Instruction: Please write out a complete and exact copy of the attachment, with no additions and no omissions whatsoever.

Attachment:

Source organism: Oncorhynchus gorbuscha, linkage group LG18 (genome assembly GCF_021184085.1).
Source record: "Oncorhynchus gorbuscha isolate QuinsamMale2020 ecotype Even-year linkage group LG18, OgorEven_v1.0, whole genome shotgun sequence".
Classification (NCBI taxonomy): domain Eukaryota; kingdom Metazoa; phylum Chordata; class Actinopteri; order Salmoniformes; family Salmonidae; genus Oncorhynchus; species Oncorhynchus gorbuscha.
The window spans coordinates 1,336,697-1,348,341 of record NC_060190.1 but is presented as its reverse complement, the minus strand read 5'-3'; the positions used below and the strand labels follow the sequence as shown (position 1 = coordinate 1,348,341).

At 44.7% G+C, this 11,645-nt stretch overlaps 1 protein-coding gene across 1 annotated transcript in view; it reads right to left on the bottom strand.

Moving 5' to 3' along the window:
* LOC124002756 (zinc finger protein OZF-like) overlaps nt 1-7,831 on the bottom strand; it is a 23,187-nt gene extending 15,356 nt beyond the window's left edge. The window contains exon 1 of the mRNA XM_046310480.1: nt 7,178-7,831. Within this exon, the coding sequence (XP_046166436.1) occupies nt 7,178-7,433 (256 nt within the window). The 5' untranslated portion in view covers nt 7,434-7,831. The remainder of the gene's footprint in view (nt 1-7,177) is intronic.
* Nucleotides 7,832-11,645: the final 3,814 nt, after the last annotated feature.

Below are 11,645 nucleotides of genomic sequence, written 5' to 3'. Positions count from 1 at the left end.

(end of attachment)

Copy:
Source organism: Oncorhynchus gorbuscha, linkage group LG18 (genome assembly GCF_021184085.1).
Source record: "Oncorhynchus gorbuscha isolate QuinsamMale2020 ecotype Even-year linkage group LG18, OgorEven_v1.0, whole genome shotgun sequence".
Classification (NCBI taxonomy): domain Eukaryota; kingdom Metazoa; phylum Chordata; class Actinopteri; order Salmoniformes; family Salmonidae; genus Oncorhynchus; species Oncorhynchus gorbuscha.
The window spans coordinates 1,336,697-1,348,341 of record NC_060190.1 but is presented as its reverse complement, the minus strand read 5'-3'; the positions used below and the strand labels follow the sequence as shown (position 1 = coordinate 1,348,341).

At 44.7% G+C, this 11,645-nt stretch overlaps 1 protein-coding gene across 1 annotated transcript in view; it reads right to left on the bottom strand.

Moving 5' to 3' along the window:
* LOC124002756 (zinc finger protein OZF-like) overlaps nt 1-7,831 on the bottom strand; it is a 23,187-nt gene extending 15,356 nt beyond the window's left edge. The window contains exon 1 of the mRNA XM_046310480.1: nt 7,178-7,831. Within this exon, the coding sequence (XP_046166436.1) occupies nt 7,178-7,433 (256 nt within the window). The 5' untranslated portion in view covers nt 7,434-7,831. The remainder of the gene's footprint in view (nt 1-7,177) is intronic.
* Nucleotides 7,832-11,645: the final 3,814 nt, after the last annotated feature.

Below are 11,645 nucleotides of genomic sequence, written 5' to 3'. Positions count from 1 at the left end.